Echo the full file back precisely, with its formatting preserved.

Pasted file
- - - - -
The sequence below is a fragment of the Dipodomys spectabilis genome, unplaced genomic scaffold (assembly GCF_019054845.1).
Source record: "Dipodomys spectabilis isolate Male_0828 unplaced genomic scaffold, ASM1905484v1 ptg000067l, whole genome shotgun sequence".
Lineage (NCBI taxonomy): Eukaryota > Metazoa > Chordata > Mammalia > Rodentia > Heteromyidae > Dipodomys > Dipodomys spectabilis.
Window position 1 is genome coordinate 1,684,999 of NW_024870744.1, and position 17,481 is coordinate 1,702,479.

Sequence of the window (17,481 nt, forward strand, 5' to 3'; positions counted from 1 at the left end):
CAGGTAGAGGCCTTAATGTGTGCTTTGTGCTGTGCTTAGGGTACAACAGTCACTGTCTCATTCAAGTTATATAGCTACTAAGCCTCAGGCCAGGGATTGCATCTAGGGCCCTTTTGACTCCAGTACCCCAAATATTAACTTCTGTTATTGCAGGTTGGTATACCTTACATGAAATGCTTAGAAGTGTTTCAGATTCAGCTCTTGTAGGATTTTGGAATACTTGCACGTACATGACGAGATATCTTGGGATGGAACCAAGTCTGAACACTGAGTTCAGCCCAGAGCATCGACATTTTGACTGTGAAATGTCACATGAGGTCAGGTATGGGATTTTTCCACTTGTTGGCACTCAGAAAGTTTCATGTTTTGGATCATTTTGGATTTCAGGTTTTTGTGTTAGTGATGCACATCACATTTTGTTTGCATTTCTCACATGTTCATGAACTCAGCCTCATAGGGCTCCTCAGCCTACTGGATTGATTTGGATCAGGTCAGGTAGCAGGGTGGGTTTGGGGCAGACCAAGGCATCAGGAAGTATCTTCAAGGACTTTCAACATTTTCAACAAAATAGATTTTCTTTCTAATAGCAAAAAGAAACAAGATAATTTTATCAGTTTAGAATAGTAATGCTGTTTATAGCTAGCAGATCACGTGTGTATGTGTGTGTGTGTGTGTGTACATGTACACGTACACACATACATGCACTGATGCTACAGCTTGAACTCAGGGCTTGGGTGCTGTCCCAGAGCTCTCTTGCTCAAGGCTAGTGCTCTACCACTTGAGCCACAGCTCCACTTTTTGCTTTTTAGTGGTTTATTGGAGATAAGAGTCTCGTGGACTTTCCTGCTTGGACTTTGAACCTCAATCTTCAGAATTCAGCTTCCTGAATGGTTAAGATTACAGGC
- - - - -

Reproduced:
The sequence below is a fragment of the Dipodomys spectabilis genome, unplaced genomic scaffold (assembly GCF_019054845.1).
Source record: "Dipodomys spectabilis isolate Male_0828 unplaced genomic scaffold, ASM1905484v1 ptg000067l, whole genome shotgun sequence".
Lineage (NCBI taxonomy): Eukaryota > Metazoa > Chordata > Mammalia > Rodentia > Heteromyidae > Dipodomys > Dipodomys spectabilis.
Window position 1 is genome coordinate 1,684,999 of NW_024870744.1, and position 17,481 is coordinate 1,702,479.

Sequence of the window (17,481 nt, forward strand, 5' to 3'; positions counted from 1 at the left end):
CAGGTAGAGGCCTTAATGTGTGCTTTGTGCTGTGCTTAGGGTACAACAGTCACTGTCTCATTCAAGTTATATAGCTACTAAGCCTCAGGCCAGGGATTGCATCTAGGGCCCTTTTGACTCCAGTACCCCAAATATTAACTTCTGTTATTGCAGGTTGGTATACCTTACATGAAATGCTTAGAAGTGTTTCAGATTCAGCTCTTGTAGGATTTTGGAATACTTGCACGTACATGACGAGATATCTTGGGATGGAACCAAGTCTGAACACTGAGTTCAGCCCAGAGCATCGACATTTTGACTGTGAAATGTCACATGAGGTCAGGTATGGGATTTTTCCACTTGTTGGCACTCAGAAAGTTTCATGTTTTGGATCATTTTGGATTTCAGGTTTTTGTGTTAGTGATGCACATCACATTTTGTTTGCATTTCTCACATGTTCATGAACTCAGCCTCATAGGGCTCCTCAGCCTACTGGATTGATTTGGATCAGGTCAGGTAGCAGGGTGGGTTTGGGGCAGACCAAGGCATCAGGAAGTATCTTCAAGGACTTTCAACATTTTCAACAAAATAGATTTTCTTTCTAATAGCAAAAAGAAACAAGATAATTTTATCAGTTTAGAATAGTAATGCTGTTTATAGCTAGCAGATCACGTGTGTATGTGTGTGTGTGTGTGTGTACATGTACACGTACACACATACATGCACTGATGCTACAGCTTGAACTCAGGGCTTGGGTGCTGTCCCAGAGCTCTCTTGCTCAAGGCTAGTGCTCTACCACTTGAGCCACAGCTCCACTTTTTGCTTTTTAGTGGTTTATTGGAGATAAGAGTCTCGTGGACTTTCCTGCTTGGACTTTGAACCTCAATCTTCAGAATTCAGCTTCCTGAATGGTTAAGATTACAGGC